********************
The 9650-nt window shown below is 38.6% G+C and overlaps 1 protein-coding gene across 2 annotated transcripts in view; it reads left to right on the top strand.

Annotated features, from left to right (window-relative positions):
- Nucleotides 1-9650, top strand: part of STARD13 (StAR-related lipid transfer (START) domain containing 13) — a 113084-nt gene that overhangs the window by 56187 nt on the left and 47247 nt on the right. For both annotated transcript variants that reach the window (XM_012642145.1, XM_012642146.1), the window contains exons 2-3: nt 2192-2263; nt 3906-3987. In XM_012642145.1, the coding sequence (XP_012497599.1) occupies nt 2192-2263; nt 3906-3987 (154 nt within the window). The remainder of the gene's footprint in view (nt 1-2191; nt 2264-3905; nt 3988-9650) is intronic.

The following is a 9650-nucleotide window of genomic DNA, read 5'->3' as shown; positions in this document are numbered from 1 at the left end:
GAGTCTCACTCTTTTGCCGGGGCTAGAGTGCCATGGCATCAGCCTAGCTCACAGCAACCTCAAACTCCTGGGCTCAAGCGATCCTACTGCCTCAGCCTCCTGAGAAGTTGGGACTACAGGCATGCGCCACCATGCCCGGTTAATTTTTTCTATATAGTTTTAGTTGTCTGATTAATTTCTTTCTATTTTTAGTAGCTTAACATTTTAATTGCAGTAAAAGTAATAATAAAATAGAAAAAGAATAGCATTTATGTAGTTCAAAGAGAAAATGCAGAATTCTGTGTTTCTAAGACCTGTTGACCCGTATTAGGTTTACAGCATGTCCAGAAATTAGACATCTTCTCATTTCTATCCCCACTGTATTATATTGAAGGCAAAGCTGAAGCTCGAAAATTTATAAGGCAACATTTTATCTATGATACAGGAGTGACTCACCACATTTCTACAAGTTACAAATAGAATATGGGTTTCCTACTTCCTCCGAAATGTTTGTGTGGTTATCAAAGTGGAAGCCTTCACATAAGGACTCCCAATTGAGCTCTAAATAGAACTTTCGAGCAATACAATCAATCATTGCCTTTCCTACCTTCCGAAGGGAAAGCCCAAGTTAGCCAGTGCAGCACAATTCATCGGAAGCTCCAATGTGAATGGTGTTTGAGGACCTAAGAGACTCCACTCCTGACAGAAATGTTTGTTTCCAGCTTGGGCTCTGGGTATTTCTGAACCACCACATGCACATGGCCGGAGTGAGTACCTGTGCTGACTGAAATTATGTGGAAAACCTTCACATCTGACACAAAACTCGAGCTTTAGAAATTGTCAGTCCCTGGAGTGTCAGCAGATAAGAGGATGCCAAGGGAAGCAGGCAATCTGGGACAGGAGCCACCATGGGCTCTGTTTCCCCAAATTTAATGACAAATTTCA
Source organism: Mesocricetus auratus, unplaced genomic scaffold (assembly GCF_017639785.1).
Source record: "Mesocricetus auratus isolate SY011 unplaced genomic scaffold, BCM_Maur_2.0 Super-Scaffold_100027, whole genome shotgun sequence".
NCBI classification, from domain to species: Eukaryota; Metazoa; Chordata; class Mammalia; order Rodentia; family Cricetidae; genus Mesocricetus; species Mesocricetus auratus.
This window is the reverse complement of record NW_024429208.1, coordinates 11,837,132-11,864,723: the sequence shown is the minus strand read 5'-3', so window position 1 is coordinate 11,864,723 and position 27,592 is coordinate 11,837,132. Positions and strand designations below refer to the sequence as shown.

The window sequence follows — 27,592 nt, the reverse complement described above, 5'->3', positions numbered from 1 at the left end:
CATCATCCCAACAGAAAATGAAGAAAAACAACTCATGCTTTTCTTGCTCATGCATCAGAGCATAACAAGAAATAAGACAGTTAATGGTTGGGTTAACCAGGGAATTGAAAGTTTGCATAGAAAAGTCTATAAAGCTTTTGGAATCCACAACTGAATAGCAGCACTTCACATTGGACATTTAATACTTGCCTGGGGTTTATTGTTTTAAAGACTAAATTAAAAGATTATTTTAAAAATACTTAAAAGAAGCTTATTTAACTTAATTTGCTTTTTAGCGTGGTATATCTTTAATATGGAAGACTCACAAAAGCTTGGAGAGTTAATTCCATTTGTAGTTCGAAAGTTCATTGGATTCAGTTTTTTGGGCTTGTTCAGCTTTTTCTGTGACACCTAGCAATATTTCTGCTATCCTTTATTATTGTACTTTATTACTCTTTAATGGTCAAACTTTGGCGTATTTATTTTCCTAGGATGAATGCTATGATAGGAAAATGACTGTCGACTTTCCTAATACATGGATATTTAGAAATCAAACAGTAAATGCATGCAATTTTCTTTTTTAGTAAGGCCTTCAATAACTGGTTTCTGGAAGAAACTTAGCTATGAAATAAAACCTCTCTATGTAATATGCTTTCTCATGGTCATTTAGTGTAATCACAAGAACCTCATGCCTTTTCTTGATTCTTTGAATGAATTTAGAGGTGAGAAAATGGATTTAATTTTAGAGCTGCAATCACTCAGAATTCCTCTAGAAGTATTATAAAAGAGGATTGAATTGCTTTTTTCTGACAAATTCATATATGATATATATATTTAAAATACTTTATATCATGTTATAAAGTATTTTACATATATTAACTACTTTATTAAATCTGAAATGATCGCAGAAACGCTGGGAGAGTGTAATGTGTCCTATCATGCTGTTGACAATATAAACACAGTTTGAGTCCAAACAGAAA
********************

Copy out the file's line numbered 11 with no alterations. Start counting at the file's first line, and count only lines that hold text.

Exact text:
CATCATCCCAACAGAAAATGAAGAAAAACAACTCATGCTTTTCTTGCTCATGCATCAGAGCATAACAAGAAATAAGACAGTTAATGGTTGGGTTAACCAGGGAATTGAAAGTTTGCATAGAAAAGTCTATAAAGCTTTTGGAATCCACAACTGAATAGCAGCACTTCACATTGGACATTTAATACTTGCCTGGGGTTTATTGTTTTAAAGACTAAATTAAAAGATTATTTTAAAAATACTTAAAAGAAGCTTATTTAACTTAATTTGCTTTTTAGCGTGGTATATCTTTAATATGGAAGACTCACAAAAGCTTGGAGAGTTAATTCCATTTGTAGTTCGAAAGTTCATTGGATTCAGTTTTTTGGGCTTGTTCAGCTTTTTCTGTGACACCTAGCAATATTTCTGCTATCCTTTATTATTGTACTTTATTACTCTTTAATGGTCAAACTTTGGCGTATTTATTTTCCTAGGATGAATGCTATGATAGGAAAATGACTGTCGACTTTCCTAATACATGGATATTTAGAAATCAAACAGTAAATGCATGCAATTTTCTTTTTTAGTAAGGCCTTCAATAACTGGTTTCTGGAAGAAACTTAGCTATGAAATAAAACCTCTCTATGTAATATGCTTTCTCATGGTCATTTAGTGTAATCACAAGAACCTCATGCCTTTTCTTGATTCTTTGAATGAATTTAGAGGTGAGAAAATGGATTTAATTTTAGAGCTGCAATCACTCAGAATTCCTCTAGAAGTATTATAAAAGAGGATTGAATTGCTTTTTTCTGACAAATTCATATATGATATATATATTTAAAATACTTTATATCATGTTATAAAGTATTTTACATATATTAACTACTTTATTAAATCTGAAATGATCGCAGAAACGCTGGGAGAGTGTAATGTGTCCTATCATGCTGTTGACAATATAAACACAGTTTGAGTCCAAACAGAAA